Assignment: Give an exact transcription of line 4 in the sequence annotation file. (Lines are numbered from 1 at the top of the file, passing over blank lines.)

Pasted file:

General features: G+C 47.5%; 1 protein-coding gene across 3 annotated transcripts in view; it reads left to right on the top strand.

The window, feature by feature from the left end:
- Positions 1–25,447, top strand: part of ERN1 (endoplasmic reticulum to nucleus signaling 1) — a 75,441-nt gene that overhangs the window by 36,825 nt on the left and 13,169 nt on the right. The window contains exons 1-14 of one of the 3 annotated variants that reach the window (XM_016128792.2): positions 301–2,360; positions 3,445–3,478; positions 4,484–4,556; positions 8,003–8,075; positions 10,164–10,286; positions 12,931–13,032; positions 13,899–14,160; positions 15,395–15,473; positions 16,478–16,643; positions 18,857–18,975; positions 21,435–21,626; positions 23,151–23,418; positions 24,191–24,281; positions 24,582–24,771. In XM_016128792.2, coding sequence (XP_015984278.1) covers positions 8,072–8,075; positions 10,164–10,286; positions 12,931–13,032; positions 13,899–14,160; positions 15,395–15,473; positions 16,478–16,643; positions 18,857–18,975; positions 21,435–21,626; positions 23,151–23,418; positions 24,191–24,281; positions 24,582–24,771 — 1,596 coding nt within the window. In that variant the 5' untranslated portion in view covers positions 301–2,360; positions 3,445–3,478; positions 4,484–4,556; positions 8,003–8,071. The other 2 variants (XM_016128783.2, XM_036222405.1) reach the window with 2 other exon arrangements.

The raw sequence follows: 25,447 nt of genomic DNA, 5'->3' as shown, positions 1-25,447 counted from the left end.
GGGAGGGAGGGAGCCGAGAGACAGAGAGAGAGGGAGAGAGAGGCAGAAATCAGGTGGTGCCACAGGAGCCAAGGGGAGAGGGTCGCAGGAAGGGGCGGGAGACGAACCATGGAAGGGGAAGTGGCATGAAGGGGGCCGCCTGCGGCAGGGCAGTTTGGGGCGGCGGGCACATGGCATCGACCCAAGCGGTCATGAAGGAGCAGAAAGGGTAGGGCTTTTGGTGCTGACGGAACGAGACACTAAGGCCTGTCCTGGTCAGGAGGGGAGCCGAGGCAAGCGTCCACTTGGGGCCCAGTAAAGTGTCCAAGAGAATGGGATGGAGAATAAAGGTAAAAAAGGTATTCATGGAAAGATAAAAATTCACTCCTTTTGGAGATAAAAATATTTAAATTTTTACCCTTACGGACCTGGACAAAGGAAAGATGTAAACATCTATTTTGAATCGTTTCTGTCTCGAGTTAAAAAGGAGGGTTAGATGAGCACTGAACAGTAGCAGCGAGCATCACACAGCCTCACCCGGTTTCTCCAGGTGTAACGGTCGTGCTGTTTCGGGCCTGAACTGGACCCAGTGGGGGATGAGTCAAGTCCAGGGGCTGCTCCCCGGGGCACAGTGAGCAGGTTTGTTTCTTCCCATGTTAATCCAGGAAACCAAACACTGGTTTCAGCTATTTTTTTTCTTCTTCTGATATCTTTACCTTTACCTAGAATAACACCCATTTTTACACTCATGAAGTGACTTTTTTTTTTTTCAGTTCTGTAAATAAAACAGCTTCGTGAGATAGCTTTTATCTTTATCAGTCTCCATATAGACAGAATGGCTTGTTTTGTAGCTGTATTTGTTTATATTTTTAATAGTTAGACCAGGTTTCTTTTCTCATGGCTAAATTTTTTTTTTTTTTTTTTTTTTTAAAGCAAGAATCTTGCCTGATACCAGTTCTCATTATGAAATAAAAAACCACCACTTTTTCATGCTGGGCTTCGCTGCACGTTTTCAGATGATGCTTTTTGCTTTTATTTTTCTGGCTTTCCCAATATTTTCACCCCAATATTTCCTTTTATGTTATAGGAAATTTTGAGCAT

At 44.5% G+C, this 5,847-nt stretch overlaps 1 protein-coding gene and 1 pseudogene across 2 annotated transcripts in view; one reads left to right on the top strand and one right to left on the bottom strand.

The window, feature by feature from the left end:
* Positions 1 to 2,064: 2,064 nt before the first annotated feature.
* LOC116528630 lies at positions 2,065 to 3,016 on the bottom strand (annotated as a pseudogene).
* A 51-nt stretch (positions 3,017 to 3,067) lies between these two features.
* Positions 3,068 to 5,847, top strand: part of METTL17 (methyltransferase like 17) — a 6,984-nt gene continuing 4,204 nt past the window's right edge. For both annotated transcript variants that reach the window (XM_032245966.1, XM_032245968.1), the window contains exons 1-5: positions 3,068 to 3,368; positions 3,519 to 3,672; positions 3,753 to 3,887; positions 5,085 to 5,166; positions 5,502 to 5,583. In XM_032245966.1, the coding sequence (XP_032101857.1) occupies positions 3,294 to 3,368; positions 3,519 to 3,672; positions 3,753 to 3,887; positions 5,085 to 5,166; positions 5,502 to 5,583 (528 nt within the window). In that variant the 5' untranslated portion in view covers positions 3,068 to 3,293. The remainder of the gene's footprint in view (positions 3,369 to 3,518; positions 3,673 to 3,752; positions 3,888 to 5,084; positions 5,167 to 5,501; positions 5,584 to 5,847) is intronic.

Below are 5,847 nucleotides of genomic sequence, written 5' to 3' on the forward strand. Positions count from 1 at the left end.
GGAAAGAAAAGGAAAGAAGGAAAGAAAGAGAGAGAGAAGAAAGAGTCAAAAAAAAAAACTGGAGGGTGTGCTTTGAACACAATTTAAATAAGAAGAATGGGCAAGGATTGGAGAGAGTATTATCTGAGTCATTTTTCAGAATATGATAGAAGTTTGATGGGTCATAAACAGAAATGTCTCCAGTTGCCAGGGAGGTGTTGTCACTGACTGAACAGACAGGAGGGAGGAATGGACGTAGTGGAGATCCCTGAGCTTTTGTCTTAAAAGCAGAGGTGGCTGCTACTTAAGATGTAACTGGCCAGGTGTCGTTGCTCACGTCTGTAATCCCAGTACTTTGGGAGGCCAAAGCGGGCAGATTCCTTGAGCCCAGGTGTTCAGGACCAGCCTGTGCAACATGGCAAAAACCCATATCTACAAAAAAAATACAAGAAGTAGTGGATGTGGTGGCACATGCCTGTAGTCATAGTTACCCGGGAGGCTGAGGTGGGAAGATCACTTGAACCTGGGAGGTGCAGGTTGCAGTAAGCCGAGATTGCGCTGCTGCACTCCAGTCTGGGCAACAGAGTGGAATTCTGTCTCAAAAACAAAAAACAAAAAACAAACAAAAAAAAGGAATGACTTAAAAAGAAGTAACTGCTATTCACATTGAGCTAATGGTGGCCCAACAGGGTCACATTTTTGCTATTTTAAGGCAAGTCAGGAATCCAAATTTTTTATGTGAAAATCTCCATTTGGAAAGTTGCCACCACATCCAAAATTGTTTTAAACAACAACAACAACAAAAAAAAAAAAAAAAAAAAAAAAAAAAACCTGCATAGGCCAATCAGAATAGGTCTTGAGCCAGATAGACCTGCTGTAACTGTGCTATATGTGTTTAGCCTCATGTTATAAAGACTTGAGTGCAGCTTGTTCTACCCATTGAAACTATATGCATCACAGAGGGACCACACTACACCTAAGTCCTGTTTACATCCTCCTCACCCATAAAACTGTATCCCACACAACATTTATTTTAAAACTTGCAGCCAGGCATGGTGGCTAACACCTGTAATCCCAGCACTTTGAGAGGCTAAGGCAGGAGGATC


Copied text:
The raw sequence follows: 25,447 nt of genomic DNA, 5'->3' as shown, positions 1-25,447 counted from the left end.